Cognito User Group Spoofing on Amazon Web Services


February 15, 2022
Opsmorph discover cyber security vulnerability in application logic common to web applications built using Amazon Cognito and Amazon API Gateway

Summary

In 2021, broken access control moved up from fith to be the number one cyber security risk faced by web applications on the OWASP Top Ten, while at the end of 2020, HackerOne reported that improper access control and information disclosure security vulnerabilities increased by 134% and 63% respectively year on year. These vulnerabilities are difficult to detect with automated tools. In this blog we describe for the first time an improper access control vulnerability Opsmorph discovered in authorization logic common in applications built on Amazon Web Services (AWS). The vulnerability has since been patched by AWS.

Group Based Authorization Control on AWS

Amazon API Gateway is a managed REST API service on AWS that serves as a web facing entry point that controls access to data and resources in the cloud. Amazon Cognito is a managed authentication and authorization service for user sign-up, sign-in, and access control for web and mobile apps. Amazon Cognito User Pools together with Cognito User Groups enable you to create sets of users to control their authorization and access to resources and information.

In some web applications, users are permitted to create private groups and to act as administrators, permitting access only to approved people. Opsmorph discovered a vulnerability in authorization checks common in applications that implement this functionality using Cognito User Groups, API Gateway, and a Cognito User Pool Authorizer that meant that a user with permission to create a new Cognito User Group could fool authorization checks into thinking that the user is in any other existing Cognito User Group in the same User Pool, referred to as user group spoofing.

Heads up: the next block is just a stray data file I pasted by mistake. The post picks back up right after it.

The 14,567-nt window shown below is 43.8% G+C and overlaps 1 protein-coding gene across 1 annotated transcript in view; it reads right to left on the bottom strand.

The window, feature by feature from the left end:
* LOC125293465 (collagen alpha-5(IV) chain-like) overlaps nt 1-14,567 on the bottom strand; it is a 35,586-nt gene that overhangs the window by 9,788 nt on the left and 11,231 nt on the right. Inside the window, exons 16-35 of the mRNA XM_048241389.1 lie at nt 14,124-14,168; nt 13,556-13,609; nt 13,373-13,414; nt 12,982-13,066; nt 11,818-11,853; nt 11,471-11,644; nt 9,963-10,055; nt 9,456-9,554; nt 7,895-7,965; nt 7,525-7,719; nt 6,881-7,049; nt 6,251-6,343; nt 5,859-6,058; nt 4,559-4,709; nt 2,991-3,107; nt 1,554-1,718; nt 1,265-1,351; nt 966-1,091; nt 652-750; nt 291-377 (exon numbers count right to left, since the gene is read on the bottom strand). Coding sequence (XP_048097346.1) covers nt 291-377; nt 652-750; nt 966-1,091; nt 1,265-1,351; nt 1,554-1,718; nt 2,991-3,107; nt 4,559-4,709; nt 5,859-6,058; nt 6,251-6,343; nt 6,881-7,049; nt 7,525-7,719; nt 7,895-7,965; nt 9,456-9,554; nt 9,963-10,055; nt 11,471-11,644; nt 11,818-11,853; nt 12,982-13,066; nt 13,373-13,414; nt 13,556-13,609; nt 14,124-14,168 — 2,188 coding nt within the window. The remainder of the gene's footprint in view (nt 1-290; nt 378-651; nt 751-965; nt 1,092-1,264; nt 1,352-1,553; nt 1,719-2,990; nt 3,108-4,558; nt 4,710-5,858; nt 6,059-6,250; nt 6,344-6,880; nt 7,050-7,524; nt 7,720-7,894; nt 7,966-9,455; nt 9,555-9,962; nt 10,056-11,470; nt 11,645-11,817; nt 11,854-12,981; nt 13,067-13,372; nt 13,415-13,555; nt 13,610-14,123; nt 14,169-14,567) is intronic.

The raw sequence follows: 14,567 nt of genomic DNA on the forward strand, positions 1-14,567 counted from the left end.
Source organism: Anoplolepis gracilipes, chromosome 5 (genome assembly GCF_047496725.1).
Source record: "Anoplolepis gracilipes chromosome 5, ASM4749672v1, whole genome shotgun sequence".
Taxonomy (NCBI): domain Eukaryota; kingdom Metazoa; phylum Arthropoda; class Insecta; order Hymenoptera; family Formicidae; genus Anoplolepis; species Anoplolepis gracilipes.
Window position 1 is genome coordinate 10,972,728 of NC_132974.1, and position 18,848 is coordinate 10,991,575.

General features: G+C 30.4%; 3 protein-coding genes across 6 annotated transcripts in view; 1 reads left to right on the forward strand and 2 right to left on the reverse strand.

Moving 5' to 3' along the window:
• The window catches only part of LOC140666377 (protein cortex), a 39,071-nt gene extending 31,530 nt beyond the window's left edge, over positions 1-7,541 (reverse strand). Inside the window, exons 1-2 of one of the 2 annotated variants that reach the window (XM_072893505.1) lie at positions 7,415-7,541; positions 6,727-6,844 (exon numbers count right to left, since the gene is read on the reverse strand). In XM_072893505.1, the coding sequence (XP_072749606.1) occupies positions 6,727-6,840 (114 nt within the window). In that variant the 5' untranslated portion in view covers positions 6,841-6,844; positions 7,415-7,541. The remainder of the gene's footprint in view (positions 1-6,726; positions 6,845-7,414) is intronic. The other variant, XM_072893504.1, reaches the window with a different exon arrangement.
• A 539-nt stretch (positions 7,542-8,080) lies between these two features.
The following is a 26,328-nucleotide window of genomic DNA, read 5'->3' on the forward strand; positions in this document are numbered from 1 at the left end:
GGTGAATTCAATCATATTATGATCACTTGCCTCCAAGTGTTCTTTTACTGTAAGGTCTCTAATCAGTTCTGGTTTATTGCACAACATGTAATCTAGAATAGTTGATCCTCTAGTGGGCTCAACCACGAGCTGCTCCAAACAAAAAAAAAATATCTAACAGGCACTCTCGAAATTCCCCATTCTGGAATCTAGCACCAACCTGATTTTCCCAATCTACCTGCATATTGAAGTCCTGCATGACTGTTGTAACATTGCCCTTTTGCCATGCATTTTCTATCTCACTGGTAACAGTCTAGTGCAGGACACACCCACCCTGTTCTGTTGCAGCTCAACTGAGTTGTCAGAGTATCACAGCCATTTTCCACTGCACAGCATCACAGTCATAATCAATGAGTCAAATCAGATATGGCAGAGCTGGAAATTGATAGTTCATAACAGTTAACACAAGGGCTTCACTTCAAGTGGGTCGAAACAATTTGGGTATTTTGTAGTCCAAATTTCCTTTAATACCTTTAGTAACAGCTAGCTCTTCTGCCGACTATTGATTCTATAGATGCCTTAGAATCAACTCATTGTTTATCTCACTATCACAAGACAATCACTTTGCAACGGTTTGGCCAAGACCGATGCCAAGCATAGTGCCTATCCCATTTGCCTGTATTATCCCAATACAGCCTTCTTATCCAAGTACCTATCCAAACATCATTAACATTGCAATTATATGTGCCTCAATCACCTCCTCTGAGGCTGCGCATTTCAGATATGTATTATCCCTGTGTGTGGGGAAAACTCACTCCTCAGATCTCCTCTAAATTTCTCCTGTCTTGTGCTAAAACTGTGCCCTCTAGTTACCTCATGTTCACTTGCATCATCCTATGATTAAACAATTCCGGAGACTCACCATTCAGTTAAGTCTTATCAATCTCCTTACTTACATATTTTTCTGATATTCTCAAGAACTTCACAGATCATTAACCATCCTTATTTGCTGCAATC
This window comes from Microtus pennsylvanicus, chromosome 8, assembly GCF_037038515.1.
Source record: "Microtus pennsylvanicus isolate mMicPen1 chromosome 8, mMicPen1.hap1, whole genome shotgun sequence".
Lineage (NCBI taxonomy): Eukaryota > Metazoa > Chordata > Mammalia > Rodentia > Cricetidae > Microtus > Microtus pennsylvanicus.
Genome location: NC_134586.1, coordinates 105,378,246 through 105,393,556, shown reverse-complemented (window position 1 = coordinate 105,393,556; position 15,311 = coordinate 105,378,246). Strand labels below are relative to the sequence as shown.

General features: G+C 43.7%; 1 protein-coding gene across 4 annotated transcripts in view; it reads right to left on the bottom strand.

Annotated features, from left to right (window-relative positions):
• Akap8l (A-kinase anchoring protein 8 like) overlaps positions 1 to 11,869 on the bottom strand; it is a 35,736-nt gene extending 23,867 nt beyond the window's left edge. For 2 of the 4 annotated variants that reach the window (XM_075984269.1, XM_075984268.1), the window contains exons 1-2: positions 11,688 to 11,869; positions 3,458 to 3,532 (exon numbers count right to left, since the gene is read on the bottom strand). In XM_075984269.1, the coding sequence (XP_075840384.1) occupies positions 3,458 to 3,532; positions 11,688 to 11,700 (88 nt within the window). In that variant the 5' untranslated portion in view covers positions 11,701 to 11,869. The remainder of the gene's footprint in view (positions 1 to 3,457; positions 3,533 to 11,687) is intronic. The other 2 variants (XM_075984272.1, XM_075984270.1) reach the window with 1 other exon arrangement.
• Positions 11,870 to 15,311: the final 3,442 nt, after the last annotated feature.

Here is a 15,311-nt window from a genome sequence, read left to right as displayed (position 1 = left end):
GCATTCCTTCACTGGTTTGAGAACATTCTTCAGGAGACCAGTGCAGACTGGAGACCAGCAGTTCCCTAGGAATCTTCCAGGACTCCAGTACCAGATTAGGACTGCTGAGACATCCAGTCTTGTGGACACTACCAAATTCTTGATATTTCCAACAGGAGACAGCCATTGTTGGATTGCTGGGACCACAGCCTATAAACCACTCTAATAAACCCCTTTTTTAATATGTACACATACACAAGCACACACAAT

A typical flow is as follows. When a user of an application wants to access data stored in the cloud, they submit a request to API Gateway together with a token in the request headers that enables the application to identify the user making the request. If the token is valid, then the information it contains, including which groups the user is in, is further examined for authorization control to prevent users getting access to information they are forbidden to obtain. The most convenient way to implement authentication of the token in API Gateway when also using Cognito is to use a Cognito User Pool Authorizer. When the Cognito User Pool Authorizer was released, AWS described its advantages :

“API Gateway has recently launched support for Cognito User Pool Authorizer. If you use Cognito User Pool Authorizer, you do not need to set up your own custom authorizer to validate tokens. Once your API methods are configured with Cognito User Pool Authorizer, you can pass unexpired ID Token in the Authorization header to your API methods. If it’s a valid ID Token for a user of your User Pool, you can then access all the claims of ID Token in your API using ‘$context.authorizer.claims’. For example ‘$context.authorizer.claims.email’ will return user’s email address and ‘$context.authorizer.claims.sub’ will return you user’s unique identifier. If the ID token is expired or is invalid, Cognito User Pool Authorizer will send Unauthorized (401) response to the caller.”

Integrating Amazon Cognito User Pools with API Gateway - AWS, 31 May 2016

User Group Spoofing by Injection